The Boss @ Klang by Hotwer Development Sdn Bhd
CONSTRUCTION work on The Boss, one of Klang’s most talked about development projects, has been abandoned halfway, dealing a cruel blow to 300 investors who were initially guaranteed huge returns on their properties. The multi-million ringgit project, a high-rise residential hotel suite with commercial space, was to be developed by Hotwer Development Sdn Bhd and units were sold between RM250,000 and RM900,000. Klang residents had also thought that upon completion, the unique building near the Hokkien Association Hall would become a new landmark for the royal town but instead, it had become an eyesore. According to the buyers, units in the project had been sold through roadshows organised in popular malls in the Klang Valley.
The buyers, believed to be mostly from outside Klang, were left in the lurch when the project, which kicked off in 2012, was abandoned towards the middle of last year. Lack of information and uncertainty over the status of the project had confused the buyers, especially since they had been informed in February that the development was in the hands of a liquidator. By March, they received letters from KPMG Deal Advisory Sdn Bhd, informing them that in November 2014, the company had been appointed liquidator by the Kuala Lumpur High Court. KPMG also called for a meeting with the purchasers and creditors to discuss the next course of action.
The Boss Purchasers Association (TBPA) vice-president Heng Hock Lai said the meeting had been fruitful and the buyers were confident the project would be revived soon. He said experts had been called in to ascertain the completion rate of the project. “We have also requested that the buyers be called in for meetings with potential developers so that our interests will be protected. “We believe the new contractor will be able to complete the project without adding more costs to us,” he said, adding that he had bought a commercial unit for RM816,000. Gavin Trapshah Ismail, 31, from Kuala Lumpur said he had been attracted by the 7.5% and 8% monthly returns offered by the developer for the units in the development. “The design was unique and the location was perfect,” he said, adding that he had booked his units in 2012. Eleanor Harjandar Singh said her family bought two units in the project, with one for her dentist son who lost his eyesight after a sudden illness.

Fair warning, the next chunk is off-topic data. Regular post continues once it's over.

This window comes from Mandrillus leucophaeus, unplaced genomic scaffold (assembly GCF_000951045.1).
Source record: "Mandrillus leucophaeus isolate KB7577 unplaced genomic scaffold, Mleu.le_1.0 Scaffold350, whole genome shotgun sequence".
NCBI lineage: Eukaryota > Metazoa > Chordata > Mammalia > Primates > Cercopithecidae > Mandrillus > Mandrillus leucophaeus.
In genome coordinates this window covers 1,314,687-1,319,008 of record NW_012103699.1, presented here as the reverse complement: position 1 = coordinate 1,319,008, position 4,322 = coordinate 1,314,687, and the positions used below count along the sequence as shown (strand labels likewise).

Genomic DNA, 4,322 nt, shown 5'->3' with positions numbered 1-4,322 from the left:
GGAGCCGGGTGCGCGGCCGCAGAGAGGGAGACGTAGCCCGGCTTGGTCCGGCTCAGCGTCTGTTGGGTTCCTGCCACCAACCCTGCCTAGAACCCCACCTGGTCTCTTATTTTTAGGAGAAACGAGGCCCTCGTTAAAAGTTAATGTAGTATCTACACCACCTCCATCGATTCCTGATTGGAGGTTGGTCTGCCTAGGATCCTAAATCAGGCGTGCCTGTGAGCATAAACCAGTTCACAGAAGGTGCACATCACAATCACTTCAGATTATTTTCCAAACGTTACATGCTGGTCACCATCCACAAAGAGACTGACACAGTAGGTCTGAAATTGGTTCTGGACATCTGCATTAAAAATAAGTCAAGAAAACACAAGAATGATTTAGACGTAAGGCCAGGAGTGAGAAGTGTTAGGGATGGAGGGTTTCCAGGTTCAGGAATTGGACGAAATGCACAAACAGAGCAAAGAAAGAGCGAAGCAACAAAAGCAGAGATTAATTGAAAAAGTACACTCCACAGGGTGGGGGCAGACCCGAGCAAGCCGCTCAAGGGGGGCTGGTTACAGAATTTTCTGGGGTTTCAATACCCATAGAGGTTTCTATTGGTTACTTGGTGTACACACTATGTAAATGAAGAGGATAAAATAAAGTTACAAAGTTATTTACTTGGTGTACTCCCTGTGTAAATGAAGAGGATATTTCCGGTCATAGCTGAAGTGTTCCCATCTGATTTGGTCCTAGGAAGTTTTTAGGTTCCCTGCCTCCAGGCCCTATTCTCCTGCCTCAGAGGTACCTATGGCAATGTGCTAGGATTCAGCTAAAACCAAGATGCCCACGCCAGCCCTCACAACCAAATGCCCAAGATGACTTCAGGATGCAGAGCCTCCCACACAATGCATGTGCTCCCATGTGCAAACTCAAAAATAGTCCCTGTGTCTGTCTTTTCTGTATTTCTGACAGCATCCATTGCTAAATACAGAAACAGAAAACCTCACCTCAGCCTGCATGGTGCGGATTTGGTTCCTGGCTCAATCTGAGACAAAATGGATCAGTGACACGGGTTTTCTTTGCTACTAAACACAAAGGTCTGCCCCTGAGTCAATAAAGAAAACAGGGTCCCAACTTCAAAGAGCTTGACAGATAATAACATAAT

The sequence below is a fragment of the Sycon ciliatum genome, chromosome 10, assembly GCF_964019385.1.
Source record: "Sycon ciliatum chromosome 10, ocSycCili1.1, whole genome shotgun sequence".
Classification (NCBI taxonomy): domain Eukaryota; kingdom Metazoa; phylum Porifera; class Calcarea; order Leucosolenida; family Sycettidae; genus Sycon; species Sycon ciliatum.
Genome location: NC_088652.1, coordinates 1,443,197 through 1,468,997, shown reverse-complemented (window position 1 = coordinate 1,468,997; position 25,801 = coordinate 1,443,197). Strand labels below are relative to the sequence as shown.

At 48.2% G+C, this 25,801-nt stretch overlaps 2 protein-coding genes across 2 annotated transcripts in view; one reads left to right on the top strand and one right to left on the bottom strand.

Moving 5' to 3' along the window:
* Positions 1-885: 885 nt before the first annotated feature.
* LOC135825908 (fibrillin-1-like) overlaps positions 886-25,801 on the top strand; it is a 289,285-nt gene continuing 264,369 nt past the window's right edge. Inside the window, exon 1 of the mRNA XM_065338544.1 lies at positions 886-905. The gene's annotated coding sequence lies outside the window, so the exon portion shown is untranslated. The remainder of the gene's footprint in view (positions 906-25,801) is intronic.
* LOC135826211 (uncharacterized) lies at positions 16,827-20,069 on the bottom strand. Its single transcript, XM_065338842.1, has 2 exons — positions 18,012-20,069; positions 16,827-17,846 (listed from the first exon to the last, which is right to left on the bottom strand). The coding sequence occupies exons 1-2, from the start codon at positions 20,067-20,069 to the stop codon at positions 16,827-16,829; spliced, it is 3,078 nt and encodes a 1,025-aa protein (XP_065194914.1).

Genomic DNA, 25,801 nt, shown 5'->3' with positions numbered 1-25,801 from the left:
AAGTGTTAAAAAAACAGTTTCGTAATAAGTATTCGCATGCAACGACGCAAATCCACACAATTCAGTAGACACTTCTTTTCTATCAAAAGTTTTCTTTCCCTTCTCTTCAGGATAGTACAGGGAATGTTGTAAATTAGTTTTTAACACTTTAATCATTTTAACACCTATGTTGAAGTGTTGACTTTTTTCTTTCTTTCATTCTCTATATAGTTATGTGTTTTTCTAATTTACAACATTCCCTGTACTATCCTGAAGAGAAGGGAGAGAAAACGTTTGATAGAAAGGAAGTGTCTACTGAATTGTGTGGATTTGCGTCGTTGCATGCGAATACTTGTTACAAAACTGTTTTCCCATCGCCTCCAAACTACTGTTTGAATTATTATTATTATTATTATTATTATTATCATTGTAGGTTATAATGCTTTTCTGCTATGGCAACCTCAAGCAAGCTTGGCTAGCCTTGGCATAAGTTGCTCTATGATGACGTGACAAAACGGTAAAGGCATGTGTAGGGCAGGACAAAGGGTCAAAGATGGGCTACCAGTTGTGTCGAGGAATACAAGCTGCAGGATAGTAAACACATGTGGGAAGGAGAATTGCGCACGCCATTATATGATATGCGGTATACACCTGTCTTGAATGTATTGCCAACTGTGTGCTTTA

She purchased one unit at RM565,000 while her son’s was priced at RM292,000. “My husband and I decided to buy the property for my son, thinking that the returns would offer him some form of income in the future. “In fact, we used our son’s entire insurance payout to purchase the property and we were heartbroken when we heard the project had stalled,” she said, adding that they had bought the property in cash. Another buyer, S. Anuradha from Petaling Jaya said she bought a suite costing RM429,000 in December 2013.She said it was the first property bought with her husband as they got married earlier that year. “Both my husband and I were excited about the good returns offered by the developer and the artist’s impression of the building was also impressive.
“We have been servicing full instalments for the property which should have been completed by now. “I hope the new developer will be able to revive the project and offer us a similar package so that we will not sustain heavy losses on our investment,” she said, adding that her property was now only a bare room with a washroom. Ooi Woon Chee, who confirmed his appointment by the court as one of the two liquidators from KPMG, said they had convened two meetings so far with the buyers to decide on the future of the project. He declined to comment further.